TASHKENT - Uzbekistan is urging young people to shun “alien” Valentine’s Day traditions such as sending cards, saying they should instead enjoy the love poetry of a 15th-century warrior-prince.

The Central Asian country has turned February 14 into “national poetry day,” as the government attempts to combat what it calls the “pernicious influence” of Western mass culture.

Uzbekistan’s authorities began to discourage celebrations of Valentine’s Day in 2012. Before then, the exchange of lovers’ messages on commercial radio and television stations was a growing trend in the secular country where most people are Muslim. Now, although there is no official ban on Valentine’s Day, universities in the landlocked nation of about 30 million have ordered their students not to mention it.

 Students have also been urged not to exchange Valentine’s cards.

The authorities do not want young people “to follow alien mass culture blindly” said Ikbol Mirzo, the deputy chairman for youth issues at Uzbekistan’s state-sponsored Writer’s Union.

“So, we are turning February 14 into Babur Day - a day of courtly love and faithfulness,” Ikbol said.

The date was chosen because it is the birthday of Zahiriddin Muhammad Babur, who ruled part of present-day Uzbekistan before founding the three-century Mughal dynasty in India. He also had a passion for prose and poetry.

“We are not against love, not against sweethearts or exchanging gifts on this day. This is all about the symbols that are used on this occasion,” Ikbol told AFP.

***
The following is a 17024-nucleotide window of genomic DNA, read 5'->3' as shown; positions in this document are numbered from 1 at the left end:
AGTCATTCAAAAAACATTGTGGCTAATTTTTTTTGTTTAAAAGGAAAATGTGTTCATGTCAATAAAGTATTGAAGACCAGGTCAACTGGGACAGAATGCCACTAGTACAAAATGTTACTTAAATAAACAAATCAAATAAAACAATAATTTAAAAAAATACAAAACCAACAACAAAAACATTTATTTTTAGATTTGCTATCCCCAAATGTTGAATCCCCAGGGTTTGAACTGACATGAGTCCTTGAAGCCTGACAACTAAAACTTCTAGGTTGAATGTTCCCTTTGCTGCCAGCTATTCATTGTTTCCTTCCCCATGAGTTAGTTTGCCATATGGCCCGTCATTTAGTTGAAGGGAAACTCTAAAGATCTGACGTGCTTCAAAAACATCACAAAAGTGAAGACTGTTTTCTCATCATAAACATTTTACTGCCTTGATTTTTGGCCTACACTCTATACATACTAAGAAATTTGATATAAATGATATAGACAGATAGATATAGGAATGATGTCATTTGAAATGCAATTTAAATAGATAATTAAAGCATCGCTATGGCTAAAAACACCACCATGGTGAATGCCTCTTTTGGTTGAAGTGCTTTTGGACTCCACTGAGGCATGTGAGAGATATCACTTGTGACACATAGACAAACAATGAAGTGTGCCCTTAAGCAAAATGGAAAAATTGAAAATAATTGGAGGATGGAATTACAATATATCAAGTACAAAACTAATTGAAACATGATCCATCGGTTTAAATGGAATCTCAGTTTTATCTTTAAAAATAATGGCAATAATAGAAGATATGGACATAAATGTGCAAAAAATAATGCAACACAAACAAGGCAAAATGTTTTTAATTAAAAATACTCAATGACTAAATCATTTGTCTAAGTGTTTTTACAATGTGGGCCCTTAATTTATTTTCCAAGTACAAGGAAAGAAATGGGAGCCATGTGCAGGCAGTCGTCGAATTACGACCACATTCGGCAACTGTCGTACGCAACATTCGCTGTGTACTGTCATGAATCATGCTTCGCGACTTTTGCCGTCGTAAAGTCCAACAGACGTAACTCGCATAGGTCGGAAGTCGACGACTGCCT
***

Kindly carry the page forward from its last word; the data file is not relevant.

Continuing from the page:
He quoted a line of Babur’s love poetry: “When I bend down to the earth to kiss her foot, I feel my head is in the heavens.”

“I don’t know any other poet who glorified women and raised themes of lovesickness, homesickness and fidelity so evocatively as Babur,” Ikbol said.

Uzbekistan has planned poetry festivals throughout the country for February 14 including an event in Tashkent’s biggest shopping centre.

It has also released an album of songs based on Babur’s verses by a popular singer, Ozodbek Nazarbekov.

Babur’s poetry is a source of pride for ordinary people in Uzbekistan, many of whom can recite his lines by heart.

One political analyst, who asked to remain anonymous, said the government’s efforts to push Babur Day instead of Valentine’s Day are likely to have more impact in the conservative provinces than in more cosmopolitan Tashkent.

“Our officials love to ban something first, and only later think about the consequences. This is what happened with rap and rock,” the political analyst told AFP.

In 2011 Uzbek state television condemned rap and rock as “Satanic” and a source of evil. However, officials were later forced to back down and say rap was acceptable as long as singers picked patriotic themes.

The government’s policy on Valentine’s Day could gain significant support “especially from the older generation, who fear Western culture may undermine local values,” the political analyst said.

Uzbekistan is not the only Central Asian state to frown on celebrating Western holidays.

In neighbouring Kyrgyzstan, a conservative lawmaker last year called for a ban on Valentine’s celebrations in schools, calling it the “holiday from the devil”, although no ban was adopted.

In Tajikistan, which also borders Uzbekistan, police reportedly broke up Halloween parties in 2013 and 2014, although there is no law against celebrating the holiday.